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Energy - ClinicalTrials.gov

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Last Updated: 03 September 2022

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Energy Expenditure Responses to Different Temperatures

Surprisingly little is known about how the body controls heat production in response to small changes in environmental temperature. For example, only recently has it been discovered that brown adipose tissue is still present in adult humans. If not compensated by changes in diet, small changes in EE may have long-term effects on body weight and may be contributing to body fat regulation and therefore may be contributing to the current obesity epidemic: even small changes in EE, which can not be compensated by changes in diet, may have long-term effects on body weight. The thermoneutral zone is the environmental temperature range over which EE is at a minimum and does not change with environmental temperature. The EE vs. environmental temperature graph at lower than average temperatures is reported to be a straight line, with the extrapolated X-axis intercept representing the defended body temperature at environmental temperatures below the lower critical temperature. With the global obesity epidemic coinciding with improved indoor temperature control, a better knowledge of the relationship between EE and thermoregulation is helpful. The expected differences can be seen in two lean and obese male cohorts in the second, as well as obese male cohorts, to ensure that no such disparities can be established. In particular, we will map the resting EE response to environmental temperatures in the NIH Metabolic Clinical Research Unit during inpatient stays at 16-31 degrees Celsius. Each day, resting EE will be measured in a room respiration calorimeter with a different environmental temperature. In the individual patient room, the remainder of each study day will be spent at 23-25 degrees Celsius.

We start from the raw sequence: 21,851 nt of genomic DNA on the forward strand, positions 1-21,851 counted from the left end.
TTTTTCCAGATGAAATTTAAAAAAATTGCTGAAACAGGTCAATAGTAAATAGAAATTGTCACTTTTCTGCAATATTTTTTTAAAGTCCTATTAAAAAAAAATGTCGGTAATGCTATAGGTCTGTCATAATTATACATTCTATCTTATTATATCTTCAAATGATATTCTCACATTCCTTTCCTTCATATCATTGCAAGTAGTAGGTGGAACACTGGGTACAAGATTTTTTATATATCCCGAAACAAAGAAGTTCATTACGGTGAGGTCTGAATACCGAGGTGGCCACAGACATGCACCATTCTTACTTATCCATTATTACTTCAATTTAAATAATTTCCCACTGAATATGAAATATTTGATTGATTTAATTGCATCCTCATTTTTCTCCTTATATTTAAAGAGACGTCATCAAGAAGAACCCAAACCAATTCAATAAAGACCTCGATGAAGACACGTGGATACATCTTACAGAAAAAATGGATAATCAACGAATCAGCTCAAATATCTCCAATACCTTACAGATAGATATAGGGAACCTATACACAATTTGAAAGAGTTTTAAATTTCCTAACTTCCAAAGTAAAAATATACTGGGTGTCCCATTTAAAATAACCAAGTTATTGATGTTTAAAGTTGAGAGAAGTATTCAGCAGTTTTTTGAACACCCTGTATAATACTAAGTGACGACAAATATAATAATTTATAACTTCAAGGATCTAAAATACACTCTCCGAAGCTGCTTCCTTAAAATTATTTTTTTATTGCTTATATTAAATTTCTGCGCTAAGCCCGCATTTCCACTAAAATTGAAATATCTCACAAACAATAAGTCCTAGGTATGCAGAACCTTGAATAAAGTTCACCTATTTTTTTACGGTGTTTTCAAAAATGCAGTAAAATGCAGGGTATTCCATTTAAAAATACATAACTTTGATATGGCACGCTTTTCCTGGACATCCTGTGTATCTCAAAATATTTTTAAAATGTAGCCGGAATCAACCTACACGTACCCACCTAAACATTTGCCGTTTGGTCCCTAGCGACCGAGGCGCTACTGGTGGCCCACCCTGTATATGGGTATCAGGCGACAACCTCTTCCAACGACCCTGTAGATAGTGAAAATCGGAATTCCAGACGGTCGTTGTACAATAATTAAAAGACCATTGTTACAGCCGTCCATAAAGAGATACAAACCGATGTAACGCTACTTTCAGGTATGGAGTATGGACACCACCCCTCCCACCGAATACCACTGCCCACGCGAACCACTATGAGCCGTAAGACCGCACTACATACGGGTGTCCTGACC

Source link: https://clinicaltrials.gov/ct2/show/NCT01568671


Energy Intake Response to Short-Term Alterations of Energy Expenditure in Humans

In general, diet changes or new weight loss products will only result in about 5 to 10% weight loss. This research is designed to determine if changing energy use by changing temperature exposure results in changes in food intake. Participants will spend 24 hours in a room that monitors energy consumption, but the room's temperature is turned down, once with a set diet and then with a buffet of food choices. Volunteers will spend one day fasting and a day self-selecting their food from the vending machine. This information may help explain why some weight loss programs that raise energy expenditure do not work as well as expected, and may lead to new weight loss strategies and therapies.

Source link: https://clinicaltrials.gov/ct2/show/NCT02939404


Estimation of Energy Expenditure and Physical Activity Classification With Wearables

Any bodily movement that necessitates energy expenditure is defined as physical fitness. A PA classification system can determine the amount of time spent in various body postures and fitness in order to determine the effects of PA on health and general well-being. They are a cost-effective way to collect objective PA data in daily life, in unobtrusive manner, at a very low price. Accelerometry has been used to measure PA and to predict EE using linear and non-linear equations. However, the relationship between EE and acceleration varies from one activity to another. For example, cycling can produce the same acceleration amplitude as running, but EE can differ substantially. Improving the estimation of EE could be achieved by first classifying the task type. When combined with accelerometry, heart rate, respiratory rate, and temperature have all been used to enhance the EE estimation in PA. The EE's estimation is therefore uncertain because the breathing rate and temperature could have contributed to the uncertainty. Firstly, to investigate the contribution of various variables to the estimation of EE and PA determinations, develop and validate a model to estimate EE and classify PA in simulated free-living situations based on the relevant variables.